Dehydrated human amnion/chorion membrane allograft nerve wrap around the prostatic neurovascular bundle accelerates early return to continence and potency following robot-assisted radical prostatectomy: Propensity score-matched analysis - Abstract

We present a propensity-matched analysis of patients undergoing placement of dehydrated human amnion/chorion membrane (dHACM) around the neurovascular bundle (NVB) during nerve-sparing (NS) robot-assisted laparoscopic prostatectomy (RARP).

From March 2013 to July 2014, 58 patients who were preoperatively potent (Sexual Health Inventory for Men [SHIM] score >19) and continent (no pads) underwent full NS RARP. Postoperative outcomes were analyzed between propensity-matched graft and no-graft groups, including time to return to continence, potency, and biochemical recurrence. dHACM use was not associated with increased operative time or blood loss or negative oncologic outcomes (p>0.500). Continence at 8 wk returned in 81.0% of the dHACM group and 74.1% of the no-dHACM group (p=0.373). Mean time to continence was enhanced in group 1 patients (1.21 mo) versus (1.83 mo; p=0.033). Potency at 8 wk returned in 65.5% of the dHACM patients and 51.7% of the no-dHACM group (p=0.132). Mean time to potency was enhanced in group 1, (1.34 mo), compared to group 2 (3.39 mo; p=0.007). Graft placement enhanced mean time to continence and potency. Postoperative SHIM scores were higher in the dHACM group at maximal follow-up (mean score 16.2 vs 9.1). dHACM allograft use appears to hasten the early return of continence and potency in patients following RARP.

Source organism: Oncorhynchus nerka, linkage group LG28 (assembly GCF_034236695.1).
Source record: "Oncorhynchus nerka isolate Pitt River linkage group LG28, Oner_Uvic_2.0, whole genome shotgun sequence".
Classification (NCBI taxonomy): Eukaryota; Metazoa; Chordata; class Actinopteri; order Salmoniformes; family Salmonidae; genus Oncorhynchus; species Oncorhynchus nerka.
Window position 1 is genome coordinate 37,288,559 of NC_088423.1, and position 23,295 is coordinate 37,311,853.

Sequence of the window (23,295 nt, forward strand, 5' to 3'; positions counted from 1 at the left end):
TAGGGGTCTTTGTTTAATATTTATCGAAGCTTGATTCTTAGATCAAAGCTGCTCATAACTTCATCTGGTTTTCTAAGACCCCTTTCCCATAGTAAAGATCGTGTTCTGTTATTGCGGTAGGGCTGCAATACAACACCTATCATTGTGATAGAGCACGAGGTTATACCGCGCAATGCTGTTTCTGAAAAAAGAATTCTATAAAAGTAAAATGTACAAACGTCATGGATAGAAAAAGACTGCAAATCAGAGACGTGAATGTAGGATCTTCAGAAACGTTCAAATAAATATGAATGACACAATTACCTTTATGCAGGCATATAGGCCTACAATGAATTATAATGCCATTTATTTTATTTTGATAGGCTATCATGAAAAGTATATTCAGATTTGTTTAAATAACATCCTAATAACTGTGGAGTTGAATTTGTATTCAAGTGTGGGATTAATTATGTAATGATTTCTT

Written by:
Patel VR, Samavedi S, Bates AS, Kumar A, Coelho R, Rocco B, Palmer K.   Are you the author?
University of Central Florida School of Medicine & Global Robotics Institute, Florida Hospital-Celebration Health, Celebration, FL, USA; Department of Urology, Fondazione Ospedale Maggiore Policlinico, University of Milan, Milan, Italy.

Reference: Eur Urol. 2015 Jan 19. pii: S0302-2838(15)00027-5.
doi: 10.1016/j.eururo.2015.01.012


PubMed Abstract
PMID: 25613153

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